Previously known only to God
August 11, 2014
by Oakland RossFeature Writer, Published (Toronto Star)
Thanks to their labours and expertise, the remains of two Canadians soldiers who were lost at Avion nearly 100 years ago were finally identified as belonging to Pte. Herbert Peterson of Berry Creek, Alta., and Pte. Thomas Lawless of Medicine Hat.
Photo: Canadian soldier Thomas Lawless, shown here in an undated photo with his cousin Eilleen, died in France in June, 1917. His remains, identified through an oxygen analysis of the teeth, were buried at Vimy in March 2011, 94 years after his death.
In the end, the verdict that positively identified Lawless’s remains as his turned on an arcane measurement, an isotopic test that gauged the difference in the quality of fresh water to be found in two disparate parts of the world — Dublin, Ireland, and Cape Breton Island — as revealed by the oxygen content in the enamel of four human teeth.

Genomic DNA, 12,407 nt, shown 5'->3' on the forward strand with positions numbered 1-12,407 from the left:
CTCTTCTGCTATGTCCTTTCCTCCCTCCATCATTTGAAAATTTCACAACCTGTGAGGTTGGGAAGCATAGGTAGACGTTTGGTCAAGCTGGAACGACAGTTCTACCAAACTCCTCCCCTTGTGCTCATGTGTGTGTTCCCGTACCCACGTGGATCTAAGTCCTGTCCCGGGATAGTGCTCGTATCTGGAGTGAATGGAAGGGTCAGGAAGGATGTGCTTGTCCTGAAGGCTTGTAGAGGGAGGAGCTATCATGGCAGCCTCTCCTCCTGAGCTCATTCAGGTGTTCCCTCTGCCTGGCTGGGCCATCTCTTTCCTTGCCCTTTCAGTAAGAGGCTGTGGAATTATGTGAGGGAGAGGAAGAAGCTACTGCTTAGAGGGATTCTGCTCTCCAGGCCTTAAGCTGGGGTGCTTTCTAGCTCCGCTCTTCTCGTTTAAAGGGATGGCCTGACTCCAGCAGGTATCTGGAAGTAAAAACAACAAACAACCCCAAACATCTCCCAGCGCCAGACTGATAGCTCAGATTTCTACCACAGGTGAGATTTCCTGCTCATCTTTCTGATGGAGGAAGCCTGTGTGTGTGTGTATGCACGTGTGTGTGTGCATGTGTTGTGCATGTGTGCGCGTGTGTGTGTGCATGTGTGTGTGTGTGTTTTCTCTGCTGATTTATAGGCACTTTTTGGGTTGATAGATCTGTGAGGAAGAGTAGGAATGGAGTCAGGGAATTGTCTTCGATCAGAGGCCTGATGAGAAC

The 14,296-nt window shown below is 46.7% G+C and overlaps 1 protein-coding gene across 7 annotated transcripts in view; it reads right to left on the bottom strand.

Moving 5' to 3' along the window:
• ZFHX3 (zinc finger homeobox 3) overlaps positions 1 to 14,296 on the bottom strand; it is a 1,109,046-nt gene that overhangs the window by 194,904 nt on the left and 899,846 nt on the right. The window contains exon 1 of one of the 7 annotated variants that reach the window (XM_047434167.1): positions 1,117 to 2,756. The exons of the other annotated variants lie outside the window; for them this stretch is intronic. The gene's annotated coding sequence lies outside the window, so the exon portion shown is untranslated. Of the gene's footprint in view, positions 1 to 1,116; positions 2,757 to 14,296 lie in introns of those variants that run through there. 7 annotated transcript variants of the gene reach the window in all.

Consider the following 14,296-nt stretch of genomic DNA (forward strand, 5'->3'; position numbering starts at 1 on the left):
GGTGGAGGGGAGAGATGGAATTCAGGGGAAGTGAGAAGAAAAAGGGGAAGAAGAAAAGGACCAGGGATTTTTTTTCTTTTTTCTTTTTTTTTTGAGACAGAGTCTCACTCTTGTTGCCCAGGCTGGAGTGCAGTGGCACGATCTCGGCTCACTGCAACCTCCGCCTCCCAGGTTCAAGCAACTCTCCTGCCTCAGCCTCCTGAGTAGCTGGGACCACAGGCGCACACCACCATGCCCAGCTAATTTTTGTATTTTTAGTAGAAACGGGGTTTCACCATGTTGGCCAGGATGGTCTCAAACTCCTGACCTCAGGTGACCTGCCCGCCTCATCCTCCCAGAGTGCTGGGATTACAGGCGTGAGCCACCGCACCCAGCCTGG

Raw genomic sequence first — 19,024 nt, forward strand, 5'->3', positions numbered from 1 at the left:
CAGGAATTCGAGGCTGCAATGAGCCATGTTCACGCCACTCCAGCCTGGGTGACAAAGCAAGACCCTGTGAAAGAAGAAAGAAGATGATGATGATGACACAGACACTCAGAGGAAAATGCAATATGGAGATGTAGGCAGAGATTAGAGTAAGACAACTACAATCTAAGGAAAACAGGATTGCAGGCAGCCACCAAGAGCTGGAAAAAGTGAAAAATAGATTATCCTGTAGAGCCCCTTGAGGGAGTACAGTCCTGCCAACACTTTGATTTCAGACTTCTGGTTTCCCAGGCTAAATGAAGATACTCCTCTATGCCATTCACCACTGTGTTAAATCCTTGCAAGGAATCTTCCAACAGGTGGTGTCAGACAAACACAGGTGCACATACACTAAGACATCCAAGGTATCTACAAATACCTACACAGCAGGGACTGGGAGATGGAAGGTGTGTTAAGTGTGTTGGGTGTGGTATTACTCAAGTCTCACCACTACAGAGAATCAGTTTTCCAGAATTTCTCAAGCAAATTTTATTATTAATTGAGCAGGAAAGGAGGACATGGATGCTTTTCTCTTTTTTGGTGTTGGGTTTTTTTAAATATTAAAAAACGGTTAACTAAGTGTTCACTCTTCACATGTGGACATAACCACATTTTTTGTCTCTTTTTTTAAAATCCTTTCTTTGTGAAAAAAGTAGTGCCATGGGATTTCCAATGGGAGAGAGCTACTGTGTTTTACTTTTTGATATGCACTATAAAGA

After examining the material, the Canadian team were able to estimate the age of the two soldiers when they died (based on the condition of their teeth), and their approximate height (based on the length of certain bones).
To keep reading please visit: http://www.thestar.com/news/insight/2014/08/08/a_tale_of_two_soldiers_who_fought_in_the_great_war.html.
By: Oakland Ross Feature Writer “A Tale of Two Soldiers Who Fought in the Great War” Previously known only to God: Toronto Star – 8 August 2014.